Better discussions

But in the end, laptop-free classes do work. Brus notices that his students are no longer being distracted by screens screaming for their attention with noise and notifications. ‘Teaching is simply better without laptops. We can actually connect with each other when we’re not all hiding behind our screens.’

Weijermars says the discussions she has with her students are better, more fun. Lorist has noticed that her students absorb more information and engage more actively with the material. ‘There’s a lot more happening on a laptop than there is on a notepad.’

When I take notes on my laptop, it’s like I don’t go to class at all

In the end, most students are also happy with the change. ‘When I take notes on my laptop, it’s like I don’t go to class at all. I can’t remember a single thing’, says Dutch language and literature student Kim den Hartog. 

Weijermars’ laptop-free classes have made all the difference. She was better able to focus, and studying for exams was easier and faster. ‘I’ve started leaving my laptop at home for other classes, too.’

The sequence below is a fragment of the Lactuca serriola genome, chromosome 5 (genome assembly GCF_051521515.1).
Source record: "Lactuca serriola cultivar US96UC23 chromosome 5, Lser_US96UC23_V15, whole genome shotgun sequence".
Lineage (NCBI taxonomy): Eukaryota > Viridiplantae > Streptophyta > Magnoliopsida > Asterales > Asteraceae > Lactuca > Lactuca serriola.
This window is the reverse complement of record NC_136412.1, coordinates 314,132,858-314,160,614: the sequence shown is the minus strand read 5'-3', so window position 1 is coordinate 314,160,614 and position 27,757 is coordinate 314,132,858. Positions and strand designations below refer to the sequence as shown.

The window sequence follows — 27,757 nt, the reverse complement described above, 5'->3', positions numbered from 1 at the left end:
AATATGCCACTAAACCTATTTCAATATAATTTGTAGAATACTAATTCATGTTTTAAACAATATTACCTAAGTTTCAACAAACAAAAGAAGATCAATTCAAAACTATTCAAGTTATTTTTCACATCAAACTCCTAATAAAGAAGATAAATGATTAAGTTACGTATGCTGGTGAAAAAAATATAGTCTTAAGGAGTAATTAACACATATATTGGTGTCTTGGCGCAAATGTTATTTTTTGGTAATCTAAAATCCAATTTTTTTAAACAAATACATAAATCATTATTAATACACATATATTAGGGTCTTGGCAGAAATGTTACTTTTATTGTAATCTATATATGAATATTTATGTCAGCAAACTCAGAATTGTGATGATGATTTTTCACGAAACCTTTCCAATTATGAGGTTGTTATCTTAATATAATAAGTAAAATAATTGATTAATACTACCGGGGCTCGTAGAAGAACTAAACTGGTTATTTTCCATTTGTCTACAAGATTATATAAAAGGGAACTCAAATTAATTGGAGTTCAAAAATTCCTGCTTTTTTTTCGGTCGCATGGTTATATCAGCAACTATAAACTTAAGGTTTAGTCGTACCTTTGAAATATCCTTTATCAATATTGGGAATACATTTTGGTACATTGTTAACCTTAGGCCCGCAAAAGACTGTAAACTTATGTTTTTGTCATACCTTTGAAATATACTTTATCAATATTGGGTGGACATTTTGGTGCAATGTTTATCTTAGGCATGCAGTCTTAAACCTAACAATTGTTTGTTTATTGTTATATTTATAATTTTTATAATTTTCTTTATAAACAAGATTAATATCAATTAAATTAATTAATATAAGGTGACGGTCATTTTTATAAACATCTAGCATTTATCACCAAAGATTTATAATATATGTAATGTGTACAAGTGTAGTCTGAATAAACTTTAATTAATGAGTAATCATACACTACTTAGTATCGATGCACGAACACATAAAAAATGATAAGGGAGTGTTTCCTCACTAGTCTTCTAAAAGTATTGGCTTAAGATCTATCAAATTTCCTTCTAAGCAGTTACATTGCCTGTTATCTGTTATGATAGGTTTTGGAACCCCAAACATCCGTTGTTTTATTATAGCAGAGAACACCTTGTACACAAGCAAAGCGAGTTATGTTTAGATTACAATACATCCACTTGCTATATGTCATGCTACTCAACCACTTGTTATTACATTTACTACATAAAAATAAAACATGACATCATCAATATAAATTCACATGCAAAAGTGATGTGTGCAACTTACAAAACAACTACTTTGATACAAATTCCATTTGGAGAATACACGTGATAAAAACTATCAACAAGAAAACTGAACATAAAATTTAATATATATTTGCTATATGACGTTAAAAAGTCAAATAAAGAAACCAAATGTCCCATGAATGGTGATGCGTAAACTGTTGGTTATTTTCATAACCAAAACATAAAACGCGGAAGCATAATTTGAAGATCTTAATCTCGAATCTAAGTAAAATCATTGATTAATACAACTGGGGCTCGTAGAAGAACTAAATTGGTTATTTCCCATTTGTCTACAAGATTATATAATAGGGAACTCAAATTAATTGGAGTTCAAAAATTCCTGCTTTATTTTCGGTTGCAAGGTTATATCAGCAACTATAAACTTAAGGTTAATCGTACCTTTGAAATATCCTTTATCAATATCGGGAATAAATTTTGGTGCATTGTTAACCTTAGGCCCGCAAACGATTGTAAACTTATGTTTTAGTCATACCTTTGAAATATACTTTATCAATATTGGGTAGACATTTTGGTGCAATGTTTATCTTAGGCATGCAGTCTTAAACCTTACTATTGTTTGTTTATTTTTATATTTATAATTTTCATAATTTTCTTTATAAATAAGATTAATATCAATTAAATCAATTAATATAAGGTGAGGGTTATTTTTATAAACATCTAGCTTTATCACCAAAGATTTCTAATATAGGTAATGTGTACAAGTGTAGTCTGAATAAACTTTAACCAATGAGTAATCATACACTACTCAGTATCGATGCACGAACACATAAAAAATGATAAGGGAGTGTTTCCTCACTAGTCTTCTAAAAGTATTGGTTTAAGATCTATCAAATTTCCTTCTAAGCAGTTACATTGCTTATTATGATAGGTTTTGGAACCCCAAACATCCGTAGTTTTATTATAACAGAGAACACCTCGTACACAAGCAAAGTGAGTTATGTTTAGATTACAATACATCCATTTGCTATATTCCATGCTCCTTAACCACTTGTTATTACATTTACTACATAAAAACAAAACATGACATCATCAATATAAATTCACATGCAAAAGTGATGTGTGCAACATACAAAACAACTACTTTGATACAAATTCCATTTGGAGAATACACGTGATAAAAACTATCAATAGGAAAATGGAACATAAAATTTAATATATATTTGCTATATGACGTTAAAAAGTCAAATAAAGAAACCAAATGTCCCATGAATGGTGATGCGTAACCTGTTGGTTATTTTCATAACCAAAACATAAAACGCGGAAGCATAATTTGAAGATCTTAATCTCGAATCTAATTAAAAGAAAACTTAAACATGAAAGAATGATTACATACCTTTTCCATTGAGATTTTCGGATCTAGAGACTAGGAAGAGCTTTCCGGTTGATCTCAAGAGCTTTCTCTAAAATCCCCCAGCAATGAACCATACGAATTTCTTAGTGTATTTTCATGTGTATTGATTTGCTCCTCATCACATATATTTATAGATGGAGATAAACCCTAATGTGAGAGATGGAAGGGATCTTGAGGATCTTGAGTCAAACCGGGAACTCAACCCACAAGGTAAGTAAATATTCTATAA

Liberal arts and sciences student Adam Bahelka has also noticed the benefits. He now prefers a pen over his keyboard. ‘If only because it keeps me awake during class.’


However, it’s not always feasible to ban laptops. Brus realised a good classroom is essential when he was teaching a class in Pathé. ‘It was awful’, he complains. ‘Those low chairs meant students could use their laptops without me seeing them.’ 

The material must also lend itself to be taught without laptops. After all, a programming class is practically impossible without them. ‘In fact, we actively ask students to bring them.’ 

Some students simply aren’t willing to let lecturers tell them what to do. ‘Students should be able to decide for themselves. It’s their responsibility’, says psychology student Nao Rumohr.


But Niels de Jonge, master student of Dutch studies, disagrees. ‘If students can’t stop themselves from chatting on their laptops, they clearly can’t handle the responsibility.’ 

He thinks a no-laptop policy is a good idea. ‘I think the university should just make it a rule everywhere’, he says. 

But no matter how much Weijermars prefers laptop-free lecturing, she says every lecturer at the university has autonomy to do as they see fit. ‘I wouldn’t enforce it on anyone, but I do heartily recommend it. And students thank me for it every year.’